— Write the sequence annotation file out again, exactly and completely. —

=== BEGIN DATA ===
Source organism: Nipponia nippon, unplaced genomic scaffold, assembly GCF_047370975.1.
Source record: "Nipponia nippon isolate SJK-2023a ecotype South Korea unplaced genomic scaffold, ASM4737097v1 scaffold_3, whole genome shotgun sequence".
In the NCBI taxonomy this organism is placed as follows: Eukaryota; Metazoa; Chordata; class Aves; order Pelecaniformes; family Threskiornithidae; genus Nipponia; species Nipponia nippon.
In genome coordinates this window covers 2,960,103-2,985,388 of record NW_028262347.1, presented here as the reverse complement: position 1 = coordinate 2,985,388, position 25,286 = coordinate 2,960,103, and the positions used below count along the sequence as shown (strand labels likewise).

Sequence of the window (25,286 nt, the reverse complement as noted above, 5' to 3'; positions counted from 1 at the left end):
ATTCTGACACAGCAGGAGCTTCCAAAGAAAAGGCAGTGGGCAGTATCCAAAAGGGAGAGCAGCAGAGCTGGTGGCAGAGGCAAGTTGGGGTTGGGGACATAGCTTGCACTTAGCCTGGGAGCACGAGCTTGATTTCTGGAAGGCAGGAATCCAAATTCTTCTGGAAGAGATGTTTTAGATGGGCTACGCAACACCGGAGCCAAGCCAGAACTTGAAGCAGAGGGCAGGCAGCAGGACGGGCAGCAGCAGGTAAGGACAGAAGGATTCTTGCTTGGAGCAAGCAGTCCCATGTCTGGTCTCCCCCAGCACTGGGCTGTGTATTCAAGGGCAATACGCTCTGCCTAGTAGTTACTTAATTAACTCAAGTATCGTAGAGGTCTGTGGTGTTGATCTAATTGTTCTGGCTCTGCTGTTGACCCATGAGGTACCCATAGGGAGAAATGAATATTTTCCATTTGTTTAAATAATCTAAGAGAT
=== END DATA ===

Source organism: Nipponia nippon, unplaced genomic scaffold, assembly GCF_047370975.1.
Source record: "Nipponia nippon isolate SJK-2023a ecotype South Korea unplaced genomic scaffold, ASM4737097v1 scaffold_3, whole genome shotgun sequence".
In the NCBI taxonomy this organism is placed as follows: Eukaryota; Metazoa; Chordata; class Aves; order Pelecaniformes; family Threskiornithidae; genus Nipponia; species Nipponia nippon.
In genome coordinates this window covers 2,960,103-2,985,388 of record NW_028262347.1, presented here as the reverse complement: position 1 = coordinate 2,985,388, position 25,286 = coordinate 2,960,103, and the positions used below count along the sequence as shown (strand labels likewise).

Sequence of the window (25,286 nt, the reverse complement as noted above, 5' to 3'; positions counted from 1 at the left end):
ATTCTGACACAGCAGGAGCTTCCAAAGAAAAGGCAGTGGGCAGTATCCAAAAGGGAGAGCAGCAGAGCTGGTGGCAGAGGCAAGTTGGGGTTGGGGACATAGCTTGCACTTAGCCTGGGAGCACGAGCTTGATTTCTGGAAGGCAGGAATCCAAATTCTTCTGGAAGAGATGTTTTAGATGGGCTACGCAACACCGGAGCCAAGCCAGAACTTGAAGCAGAGGGCAGGCAGCAGGACGGGCAGCAGCAGGTAAGGACAGAAGGATTCTTGCTTGGAGCAAGCAGTCCCATGTCTGGTCTCCCCCAGCACTGGGCTGTGTATTCAAGGGCAATACGCTCTGCCTAGTAGTTACTTAATTAACTCAAGTATCGTAGAGGTCTGTGGTGTTGATCTAATTGTTCTGGCTCTGCTGTTGACCCATGAGGTACCCATAGGGAGAAATGAATATTTTCCATTTGTTTAAATAATCTAAGAGAT